"Put me in coach, I'm ready to play today. Look at me, I can be centerfield."
-- John Fogerty
This past week the Physician-Focused Payment Model Technical Advisory Committee (PTAC), sent a letter to HHS Secretary Alex Azar recommending that the AAFP's Advanced Primary Care Alternative Payment Model (APC-APM) be tested. The PTAC recommended the APC-APM on Dec. 19.
The transmittal of the official recommendation to Secretary Azar sets in motion the next phase of our work to transform payment for primary care services. In its letter to Secretary Azar, the PTAC stated: "There is an urgent need to preserve and strengthen primary care and recommends the APC-APM proposal to the Secretary for limited-scale testing, while emphasizing that limited-scale testing of the proposed model is a high priority." The AAFP is pleased with the PTAC recommendation and echoes a few key words from that sentence -- "urgent" and "high priority."
The AAFP sent a letter to Secretary Azar on March 19. In our letter, we called on him to move quickly to approve the proposal for testing and to direct the Center for Medicare and Medicaid Innovation (CMMI) to design and implement the model in the Medicare program. AAFP Board Chair John Meigs, M.D., summarized the importance of the APC-APM as follows: "If fully implemented, it would allow more than 200,000 primary care physicians to engage in an advanced APM that promotes the value of primary care, facilitates comprehensive and continuous patient-centered primary care, provides the financial resources to enable physicians to transform and sustain their practices, and reduces the administrative burden associated with modern day medical practice."
We are optimistic about securing the approval of Secretary Azar and excited about the progress made to date with respect to the APC-APM. However, we recognize fully the work and challenges that lie ahead. In late February, we brought together a group of physician payment thought-leaders, which included a handful of family physicians, to discuss key elements of the APC-APM and how the model should be designed for testing. We will use the feedback received to inform our future communications with CMMI on the model. More to come on this important work, but I am pleased to report that progress is being made.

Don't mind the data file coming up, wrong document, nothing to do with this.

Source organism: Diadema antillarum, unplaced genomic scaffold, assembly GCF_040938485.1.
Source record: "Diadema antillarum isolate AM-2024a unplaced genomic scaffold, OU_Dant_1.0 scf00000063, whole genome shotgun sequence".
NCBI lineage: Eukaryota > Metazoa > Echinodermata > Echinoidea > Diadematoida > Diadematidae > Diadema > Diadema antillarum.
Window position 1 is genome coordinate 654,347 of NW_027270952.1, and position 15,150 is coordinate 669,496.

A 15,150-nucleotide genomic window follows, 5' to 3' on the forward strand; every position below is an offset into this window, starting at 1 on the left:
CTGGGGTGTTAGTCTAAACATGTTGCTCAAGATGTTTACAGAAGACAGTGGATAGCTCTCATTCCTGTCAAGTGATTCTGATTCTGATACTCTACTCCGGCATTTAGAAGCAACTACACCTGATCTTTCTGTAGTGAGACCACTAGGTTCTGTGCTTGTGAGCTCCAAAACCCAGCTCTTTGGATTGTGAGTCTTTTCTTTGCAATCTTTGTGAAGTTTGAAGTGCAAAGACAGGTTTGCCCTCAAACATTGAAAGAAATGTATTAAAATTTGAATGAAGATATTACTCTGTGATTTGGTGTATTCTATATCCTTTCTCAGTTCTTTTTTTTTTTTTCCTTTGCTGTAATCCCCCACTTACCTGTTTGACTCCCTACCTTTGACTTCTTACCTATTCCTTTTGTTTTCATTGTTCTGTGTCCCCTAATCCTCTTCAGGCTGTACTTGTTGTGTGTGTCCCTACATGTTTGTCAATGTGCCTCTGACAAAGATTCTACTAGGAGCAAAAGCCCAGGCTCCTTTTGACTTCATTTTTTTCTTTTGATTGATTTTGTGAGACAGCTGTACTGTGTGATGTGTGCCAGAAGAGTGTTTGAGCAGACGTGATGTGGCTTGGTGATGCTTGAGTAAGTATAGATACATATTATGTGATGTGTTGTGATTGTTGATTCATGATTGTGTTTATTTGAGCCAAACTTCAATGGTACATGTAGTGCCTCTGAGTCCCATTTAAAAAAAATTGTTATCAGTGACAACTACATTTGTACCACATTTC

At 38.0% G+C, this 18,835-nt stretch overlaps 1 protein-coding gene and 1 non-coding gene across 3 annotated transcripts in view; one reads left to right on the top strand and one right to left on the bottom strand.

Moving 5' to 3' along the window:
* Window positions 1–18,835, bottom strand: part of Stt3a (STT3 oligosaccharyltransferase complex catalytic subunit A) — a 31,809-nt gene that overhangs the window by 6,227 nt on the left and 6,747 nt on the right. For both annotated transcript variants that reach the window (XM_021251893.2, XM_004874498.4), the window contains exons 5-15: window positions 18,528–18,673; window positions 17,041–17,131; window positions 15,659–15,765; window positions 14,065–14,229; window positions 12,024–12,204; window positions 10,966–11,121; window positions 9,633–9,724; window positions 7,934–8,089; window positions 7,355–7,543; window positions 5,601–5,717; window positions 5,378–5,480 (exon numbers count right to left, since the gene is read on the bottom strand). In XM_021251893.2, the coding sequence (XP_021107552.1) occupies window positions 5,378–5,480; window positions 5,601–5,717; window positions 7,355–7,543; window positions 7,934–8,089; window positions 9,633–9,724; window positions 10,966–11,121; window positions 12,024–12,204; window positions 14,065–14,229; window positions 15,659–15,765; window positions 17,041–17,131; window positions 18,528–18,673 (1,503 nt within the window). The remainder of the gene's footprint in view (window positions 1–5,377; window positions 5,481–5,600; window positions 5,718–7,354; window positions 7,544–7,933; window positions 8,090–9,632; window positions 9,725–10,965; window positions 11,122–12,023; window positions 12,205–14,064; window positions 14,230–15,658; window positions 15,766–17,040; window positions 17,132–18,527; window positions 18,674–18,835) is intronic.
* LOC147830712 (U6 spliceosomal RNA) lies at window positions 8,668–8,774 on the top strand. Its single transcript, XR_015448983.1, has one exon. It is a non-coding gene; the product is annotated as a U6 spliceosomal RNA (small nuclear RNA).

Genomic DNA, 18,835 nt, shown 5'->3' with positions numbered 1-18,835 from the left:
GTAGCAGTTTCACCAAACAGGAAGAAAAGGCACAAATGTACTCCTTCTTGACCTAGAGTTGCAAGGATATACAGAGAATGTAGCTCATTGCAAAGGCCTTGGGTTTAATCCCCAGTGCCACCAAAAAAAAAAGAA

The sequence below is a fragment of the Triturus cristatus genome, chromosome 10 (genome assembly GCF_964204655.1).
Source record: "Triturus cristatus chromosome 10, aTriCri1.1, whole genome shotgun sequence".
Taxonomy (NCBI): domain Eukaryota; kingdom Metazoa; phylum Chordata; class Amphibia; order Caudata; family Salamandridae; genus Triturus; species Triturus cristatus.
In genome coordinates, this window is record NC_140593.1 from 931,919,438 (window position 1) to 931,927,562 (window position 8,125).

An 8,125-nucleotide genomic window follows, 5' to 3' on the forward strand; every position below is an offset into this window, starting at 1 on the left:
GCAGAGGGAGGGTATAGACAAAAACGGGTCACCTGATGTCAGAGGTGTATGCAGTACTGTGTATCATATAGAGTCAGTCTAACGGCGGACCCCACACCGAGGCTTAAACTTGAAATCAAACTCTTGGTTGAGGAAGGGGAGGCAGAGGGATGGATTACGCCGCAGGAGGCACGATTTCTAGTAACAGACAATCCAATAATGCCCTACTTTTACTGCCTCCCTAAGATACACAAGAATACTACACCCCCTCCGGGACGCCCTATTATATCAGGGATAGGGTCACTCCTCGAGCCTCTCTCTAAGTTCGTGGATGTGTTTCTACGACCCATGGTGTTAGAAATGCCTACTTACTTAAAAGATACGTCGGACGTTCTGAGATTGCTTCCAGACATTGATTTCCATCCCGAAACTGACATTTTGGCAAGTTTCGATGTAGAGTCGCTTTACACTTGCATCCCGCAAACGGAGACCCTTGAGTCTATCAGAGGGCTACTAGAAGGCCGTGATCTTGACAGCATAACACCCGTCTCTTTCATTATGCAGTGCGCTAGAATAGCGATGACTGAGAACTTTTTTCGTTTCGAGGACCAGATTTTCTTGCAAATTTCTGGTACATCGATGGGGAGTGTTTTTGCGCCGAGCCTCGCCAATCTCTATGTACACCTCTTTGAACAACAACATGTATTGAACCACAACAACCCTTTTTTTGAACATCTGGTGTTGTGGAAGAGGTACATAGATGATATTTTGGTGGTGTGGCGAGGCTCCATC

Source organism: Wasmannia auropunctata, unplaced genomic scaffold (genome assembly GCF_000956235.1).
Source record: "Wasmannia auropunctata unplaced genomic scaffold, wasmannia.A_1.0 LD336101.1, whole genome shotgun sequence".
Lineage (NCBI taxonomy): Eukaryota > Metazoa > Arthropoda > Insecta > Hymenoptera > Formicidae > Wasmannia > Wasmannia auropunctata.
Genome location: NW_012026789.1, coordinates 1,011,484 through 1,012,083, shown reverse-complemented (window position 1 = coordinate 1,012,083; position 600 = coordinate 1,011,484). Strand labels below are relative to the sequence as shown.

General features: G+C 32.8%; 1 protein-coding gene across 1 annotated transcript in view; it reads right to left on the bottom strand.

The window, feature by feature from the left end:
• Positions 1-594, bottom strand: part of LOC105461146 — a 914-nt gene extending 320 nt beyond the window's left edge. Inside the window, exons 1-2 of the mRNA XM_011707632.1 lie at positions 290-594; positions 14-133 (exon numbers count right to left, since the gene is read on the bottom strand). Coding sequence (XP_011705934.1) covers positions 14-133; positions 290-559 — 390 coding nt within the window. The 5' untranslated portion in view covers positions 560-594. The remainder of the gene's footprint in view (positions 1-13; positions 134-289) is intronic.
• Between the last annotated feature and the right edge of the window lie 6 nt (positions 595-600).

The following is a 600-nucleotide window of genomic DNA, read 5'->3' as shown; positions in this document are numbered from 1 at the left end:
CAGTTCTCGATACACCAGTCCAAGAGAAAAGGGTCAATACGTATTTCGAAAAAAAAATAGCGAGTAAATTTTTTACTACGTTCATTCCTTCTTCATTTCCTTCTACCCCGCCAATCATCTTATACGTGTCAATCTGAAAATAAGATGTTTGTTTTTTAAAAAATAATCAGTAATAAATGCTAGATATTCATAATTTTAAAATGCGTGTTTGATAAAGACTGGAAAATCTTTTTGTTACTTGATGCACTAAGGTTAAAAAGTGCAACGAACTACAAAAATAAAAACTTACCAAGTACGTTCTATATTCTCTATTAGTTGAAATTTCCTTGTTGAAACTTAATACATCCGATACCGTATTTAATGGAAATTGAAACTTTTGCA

Speaking of progress, Congress actually made progress on a key piece of legislation before adjourning for its annual spring recess on March 23. Prior to adjourning, both the House and Senate passed the Consolidated Appropriations Act of 2018, which provides $1.3 trillion in federal funding for the current fiscal year -- through Sept. 31, 2018. In the finest traditions of Congress, lawmakers mustered the will to fund the operations of the federal government six months into the current fiscal year. If you detect a hint of sarcasm, your intuition is correct. Congress gets to do this all again in the coming months as it attempts to fund the federal government for FY 2019 on or before Sept. 30, 2018. Adding to the drama, the president briefly hinted that he might veto the bill due to the excessive spending and the fact that the bill did not provide full funding for the Mexico border wall. Then the president held a press conference during which he informed the nation that, yes, he would sign the bill, and the government stayed open.
Passage of the Consolidated Appropriations Act of 2018 brought to a close one of the more disorderly appropriations processes in our nation's history, which included an uncharacteristic number of short-term continuing resolutions and political bickering. Despite the horrible process, the actual legislation and the provisions contained therein are favorable and supportive of many AAFP priorities. Here are a few key provisions:
Despite the inclusion of many AAFP-supported provisions, there is one glaring omission that will have an immediate, negative impact on health insurance markets. Congress failed to include so-called market stabilization provisions in the bill. There had been some speculation (wishful thinking) that the bill would include a bipartisan package of provisions aimed at stabilizing the small group and individual insurance markets. The AAFP had called on Congress to restore cost-sharing reduction payments and reinsurance payments as a means of stabilizing the market and preventing dramatic premiums spikes in 2019. The omission of these provisions will not impact insurance markets this year, but likely will have a negative impact on premiums, in some markets, in 2019.
On April 16, 1940, Bob Feller -- "The Heater from Van Meter" -- threw the only opening day no-hitter in the history of major league baseball. Feller's Cleveland Indians defeated the Chicago White Sox 1-0.
Stephanie Quinn, AAFP Senior Vice President of Advocacy, Practice Advancement and Policy. Read author bio »